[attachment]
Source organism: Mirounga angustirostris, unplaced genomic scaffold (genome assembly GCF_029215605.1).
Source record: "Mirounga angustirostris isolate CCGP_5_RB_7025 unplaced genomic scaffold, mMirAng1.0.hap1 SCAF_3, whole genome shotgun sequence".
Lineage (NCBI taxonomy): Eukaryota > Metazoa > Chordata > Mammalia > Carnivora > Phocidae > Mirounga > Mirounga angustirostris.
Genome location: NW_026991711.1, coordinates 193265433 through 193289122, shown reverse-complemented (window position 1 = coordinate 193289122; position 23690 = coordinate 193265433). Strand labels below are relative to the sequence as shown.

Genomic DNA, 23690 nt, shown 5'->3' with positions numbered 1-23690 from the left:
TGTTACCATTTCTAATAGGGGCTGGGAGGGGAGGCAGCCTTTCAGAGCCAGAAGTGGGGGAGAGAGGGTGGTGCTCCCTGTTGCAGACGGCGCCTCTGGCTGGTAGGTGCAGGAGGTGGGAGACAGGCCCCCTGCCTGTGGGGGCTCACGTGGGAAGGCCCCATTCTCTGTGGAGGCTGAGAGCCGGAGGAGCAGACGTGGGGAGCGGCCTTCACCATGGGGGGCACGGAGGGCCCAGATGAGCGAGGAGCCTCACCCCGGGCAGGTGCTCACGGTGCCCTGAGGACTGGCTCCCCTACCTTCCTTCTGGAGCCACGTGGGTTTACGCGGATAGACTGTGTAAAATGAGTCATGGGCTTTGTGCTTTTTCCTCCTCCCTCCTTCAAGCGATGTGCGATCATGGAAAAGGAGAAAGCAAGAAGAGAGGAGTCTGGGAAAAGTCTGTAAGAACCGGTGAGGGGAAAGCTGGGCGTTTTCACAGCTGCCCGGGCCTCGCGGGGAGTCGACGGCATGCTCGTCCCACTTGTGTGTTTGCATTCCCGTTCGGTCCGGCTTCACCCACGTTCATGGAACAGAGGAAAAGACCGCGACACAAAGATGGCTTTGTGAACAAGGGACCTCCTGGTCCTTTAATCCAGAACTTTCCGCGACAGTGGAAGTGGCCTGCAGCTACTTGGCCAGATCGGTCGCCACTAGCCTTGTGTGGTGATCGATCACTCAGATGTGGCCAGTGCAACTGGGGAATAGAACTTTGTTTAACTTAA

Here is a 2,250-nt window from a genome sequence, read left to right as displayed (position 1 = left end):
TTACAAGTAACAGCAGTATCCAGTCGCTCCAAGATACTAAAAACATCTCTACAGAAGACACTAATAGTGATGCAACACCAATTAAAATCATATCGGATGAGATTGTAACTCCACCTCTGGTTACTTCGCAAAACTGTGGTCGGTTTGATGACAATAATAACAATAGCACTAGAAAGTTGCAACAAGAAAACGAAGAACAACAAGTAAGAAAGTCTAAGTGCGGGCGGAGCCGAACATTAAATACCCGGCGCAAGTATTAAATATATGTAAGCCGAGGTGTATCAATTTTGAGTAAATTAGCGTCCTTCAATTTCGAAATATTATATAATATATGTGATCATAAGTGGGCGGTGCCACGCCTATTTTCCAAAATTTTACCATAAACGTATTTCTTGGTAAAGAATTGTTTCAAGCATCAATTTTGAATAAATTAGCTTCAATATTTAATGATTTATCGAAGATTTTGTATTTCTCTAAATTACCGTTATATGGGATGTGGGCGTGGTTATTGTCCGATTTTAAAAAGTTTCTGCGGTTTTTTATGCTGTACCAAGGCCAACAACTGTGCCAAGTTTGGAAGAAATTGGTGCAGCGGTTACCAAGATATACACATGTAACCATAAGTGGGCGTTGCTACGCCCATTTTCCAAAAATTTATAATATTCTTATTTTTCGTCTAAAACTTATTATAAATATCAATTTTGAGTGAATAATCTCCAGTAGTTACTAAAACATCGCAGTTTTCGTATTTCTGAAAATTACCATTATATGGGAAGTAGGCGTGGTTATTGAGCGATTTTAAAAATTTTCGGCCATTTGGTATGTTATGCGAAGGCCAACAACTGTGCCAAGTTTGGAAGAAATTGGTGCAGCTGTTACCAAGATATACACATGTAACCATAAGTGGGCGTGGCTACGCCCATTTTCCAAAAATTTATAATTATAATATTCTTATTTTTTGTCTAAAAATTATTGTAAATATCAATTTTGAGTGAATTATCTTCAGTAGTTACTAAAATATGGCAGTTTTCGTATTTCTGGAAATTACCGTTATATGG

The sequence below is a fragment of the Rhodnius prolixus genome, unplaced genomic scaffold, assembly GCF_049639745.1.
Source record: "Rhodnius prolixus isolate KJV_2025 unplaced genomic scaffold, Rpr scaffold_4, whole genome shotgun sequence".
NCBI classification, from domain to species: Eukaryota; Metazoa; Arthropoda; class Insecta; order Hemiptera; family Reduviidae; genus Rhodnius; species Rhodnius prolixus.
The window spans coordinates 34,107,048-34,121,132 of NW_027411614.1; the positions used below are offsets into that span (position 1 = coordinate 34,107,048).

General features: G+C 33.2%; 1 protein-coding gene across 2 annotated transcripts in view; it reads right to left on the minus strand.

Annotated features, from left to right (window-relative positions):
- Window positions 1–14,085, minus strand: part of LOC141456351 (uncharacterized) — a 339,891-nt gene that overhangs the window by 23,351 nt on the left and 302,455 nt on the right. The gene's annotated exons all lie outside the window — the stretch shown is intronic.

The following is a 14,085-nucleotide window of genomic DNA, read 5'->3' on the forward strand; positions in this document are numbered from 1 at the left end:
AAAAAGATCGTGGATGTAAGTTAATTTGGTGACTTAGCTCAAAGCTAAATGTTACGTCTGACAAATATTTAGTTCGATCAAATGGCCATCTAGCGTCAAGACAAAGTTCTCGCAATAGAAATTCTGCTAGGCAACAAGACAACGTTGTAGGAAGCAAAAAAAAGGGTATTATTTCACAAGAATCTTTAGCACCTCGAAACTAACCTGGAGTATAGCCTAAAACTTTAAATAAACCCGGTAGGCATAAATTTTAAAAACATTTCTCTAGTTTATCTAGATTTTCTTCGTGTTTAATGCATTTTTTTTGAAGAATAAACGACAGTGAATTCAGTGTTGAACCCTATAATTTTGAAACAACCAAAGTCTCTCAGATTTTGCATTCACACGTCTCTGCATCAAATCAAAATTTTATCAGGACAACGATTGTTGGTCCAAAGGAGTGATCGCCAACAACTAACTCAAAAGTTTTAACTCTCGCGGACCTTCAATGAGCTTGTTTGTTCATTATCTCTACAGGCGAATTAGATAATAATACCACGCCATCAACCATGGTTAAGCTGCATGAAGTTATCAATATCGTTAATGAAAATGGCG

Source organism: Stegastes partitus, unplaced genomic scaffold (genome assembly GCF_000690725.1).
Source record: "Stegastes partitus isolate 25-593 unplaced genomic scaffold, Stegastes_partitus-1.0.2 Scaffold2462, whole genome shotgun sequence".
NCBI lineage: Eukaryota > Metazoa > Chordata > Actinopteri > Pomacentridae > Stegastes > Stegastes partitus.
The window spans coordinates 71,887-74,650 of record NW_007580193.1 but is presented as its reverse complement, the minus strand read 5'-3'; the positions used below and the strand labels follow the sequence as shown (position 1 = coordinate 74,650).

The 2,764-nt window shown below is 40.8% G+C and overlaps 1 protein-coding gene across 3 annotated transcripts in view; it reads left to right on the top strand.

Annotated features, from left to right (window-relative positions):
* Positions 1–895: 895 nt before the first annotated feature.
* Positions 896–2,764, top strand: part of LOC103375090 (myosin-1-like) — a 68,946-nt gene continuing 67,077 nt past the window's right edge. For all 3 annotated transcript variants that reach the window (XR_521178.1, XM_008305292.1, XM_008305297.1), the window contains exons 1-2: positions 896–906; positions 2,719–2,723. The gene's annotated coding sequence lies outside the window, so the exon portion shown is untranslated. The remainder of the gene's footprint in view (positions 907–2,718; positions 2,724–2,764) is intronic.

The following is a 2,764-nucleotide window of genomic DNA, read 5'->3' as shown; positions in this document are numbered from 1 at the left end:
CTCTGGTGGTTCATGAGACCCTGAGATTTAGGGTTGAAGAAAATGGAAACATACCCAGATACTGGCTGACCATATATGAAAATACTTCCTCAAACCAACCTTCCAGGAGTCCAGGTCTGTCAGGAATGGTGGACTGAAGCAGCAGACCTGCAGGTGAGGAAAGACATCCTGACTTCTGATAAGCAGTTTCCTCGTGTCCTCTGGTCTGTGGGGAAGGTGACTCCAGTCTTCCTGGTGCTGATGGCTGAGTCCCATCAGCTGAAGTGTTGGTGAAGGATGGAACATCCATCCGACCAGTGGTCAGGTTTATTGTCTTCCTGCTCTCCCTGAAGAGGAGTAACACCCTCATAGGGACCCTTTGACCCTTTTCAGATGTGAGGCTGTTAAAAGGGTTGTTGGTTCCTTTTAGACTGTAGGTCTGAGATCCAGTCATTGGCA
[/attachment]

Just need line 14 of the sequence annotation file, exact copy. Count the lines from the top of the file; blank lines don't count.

Annotated features, from left to right (window-relative positions):